ISLAMABAD: With Finance Minister Shaukat Tarin expected to meet International Monetary Fund’s managing director Kristalina Georgieva on Friday, the government may increase the petroleum prices by up to Rs9 per litre for the next 16 days if it goes by the calculations of the Oil & Gas Regulatory Authority (Ogra).
Sources said Ogra had been strictly asked to keep its recommendations confidential as the government may have to go beyond its calculations for price increase to gradually start recouping revenue loss on account of lower that targeted petroleum levy.
On the basis of existing tax rates, import parity price and rupee depreciation, the regulator had worked out an increase of Rs5.50 per litre in the price of petrol and that of high speed diesel (HSD) by about Rs9 per litre. The increase for other products, kerosene and light diesel oil, has been calculated at about Rs3-5 per litre, a government official told Dawn, adding that the major increase had been worked out mainly because of exchange rate loss and a minor impact of international oil price.
The official said the government might pass on a higher increase in prices to consumers by slightly jacking up tax rates to ensure revival of the IMF programme on successful completion of sixth review and secure disbursement of about $1 billion.
Govt may have to go beyond its calculations for increase
Official sources said the authorities were expecting revival of the programme as major issues had been sorted out and some minor hiccups could be removed during Mr Tarin’s meeting with the IMF chief given difficult global economic challenges.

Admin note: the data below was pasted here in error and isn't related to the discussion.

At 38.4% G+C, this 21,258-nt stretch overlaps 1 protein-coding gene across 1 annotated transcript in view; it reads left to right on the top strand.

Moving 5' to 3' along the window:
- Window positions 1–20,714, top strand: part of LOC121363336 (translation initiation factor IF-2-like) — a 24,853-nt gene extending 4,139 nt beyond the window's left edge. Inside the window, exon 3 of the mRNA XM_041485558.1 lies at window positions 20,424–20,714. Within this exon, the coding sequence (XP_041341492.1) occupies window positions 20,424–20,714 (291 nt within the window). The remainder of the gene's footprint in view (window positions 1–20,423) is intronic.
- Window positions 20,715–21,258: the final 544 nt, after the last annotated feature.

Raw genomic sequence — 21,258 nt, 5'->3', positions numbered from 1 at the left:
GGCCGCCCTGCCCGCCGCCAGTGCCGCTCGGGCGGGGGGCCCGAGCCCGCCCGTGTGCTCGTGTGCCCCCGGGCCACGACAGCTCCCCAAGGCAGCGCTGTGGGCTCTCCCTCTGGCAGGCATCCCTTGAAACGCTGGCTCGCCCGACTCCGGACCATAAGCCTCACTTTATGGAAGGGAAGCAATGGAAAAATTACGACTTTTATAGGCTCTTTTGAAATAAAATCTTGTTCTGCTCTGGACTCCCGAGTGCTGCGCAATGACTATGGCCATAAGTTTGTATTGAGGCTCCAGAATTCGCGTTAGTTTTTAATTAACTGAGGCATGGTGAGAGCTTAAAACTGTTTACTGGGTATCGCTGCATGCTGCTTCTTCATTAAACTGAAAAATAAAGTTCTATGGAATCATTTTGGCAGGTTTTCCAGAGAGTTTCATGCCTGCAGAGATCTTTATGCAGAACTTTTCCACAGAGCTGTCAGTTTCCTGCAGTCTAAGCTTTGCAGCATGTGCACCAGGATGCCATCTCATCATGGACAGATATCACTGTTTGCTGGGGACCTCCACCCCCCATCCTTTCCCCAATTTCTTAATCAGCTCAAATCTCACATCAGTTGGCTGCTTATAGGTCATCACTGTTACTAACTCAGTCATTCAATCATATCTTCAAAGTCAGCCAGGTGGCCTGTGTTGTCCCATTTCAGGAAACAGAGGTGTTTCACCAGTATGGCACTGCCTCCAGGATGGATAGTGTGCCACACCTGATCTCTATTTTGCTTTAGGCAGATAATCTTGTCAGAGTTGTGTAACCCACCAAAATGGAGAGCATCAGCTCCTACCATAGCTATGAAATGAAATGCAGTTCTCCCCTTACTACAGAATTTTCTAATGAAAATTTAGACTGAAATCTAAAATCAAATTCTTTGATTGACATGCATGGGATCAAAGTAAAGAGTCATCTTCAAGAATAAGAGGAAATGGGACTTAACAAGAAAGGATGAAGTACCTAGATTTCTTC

Officials said the government had set an annual target of Rs610bn revenue collection through petroleum levy at an average rate of about Rs50bn per month but its cumulative actual collection in first three and a half months has not even touched Rs40bn. Because of shortfall here, the IMF had been asking the government to increase revenues through FBR taxes to keep primary balance within committed range.
A final decision about the price increase would be announced by the ministry of finance after consultations with the prime minister and the finance minister currently in Washington to attend annual meetings of the IMF and the World Bank.
At present, the ex-depot price of petrol stands at Rs127.30 per litre. The product is mostly used in private transport, small vehicles, rickshaws and two-wheelers and has a direct bearing on the budget of middle and lower middle class.
The ex-depot price of HSD at present is Rs122.04. Its price is considered highly inflationary as it is mostly used in heavy transport vehicles, trains and agricultural engines like trucks, buses, tractors, tube-wells and threshers.
The ex-depot price of Light Diesel Oil (LDO) is at Rs99.51 per litre at present followed by kerosene’s at Rs99.31 per litre. Kerosene is mostly used by unscrupulous elements for mixing it with petrol and to some extent for lighting in very remote areas. LDO is consumed by flour mills and a couple of power plants. This is also the highest rate.
This would perhaps be the first time for which data is publicly available that all the four major petroleum products would sell above Rs100 per litre.
The petrol and HSD are two major products that generate most of revenue for the government because of their massive and yet growing consumption in the country. Average petrol sales are touching 750,000 tonnes per month against the monthly consumption of around 800,000 tonnes of HSD. The sales of kerosene and LDO are generally less than 11,000 and 2,000 tonnes per month, respectively.
Under the revised mechanism, oil prices are revised by the government on a fortnightly basis to pass on international prices published in Platt’s Oilgram instead of previous mechanism of monthly calculations on the basis of import cost of the Pakistan State Oil.
Published in Dawn, October 15th, 2021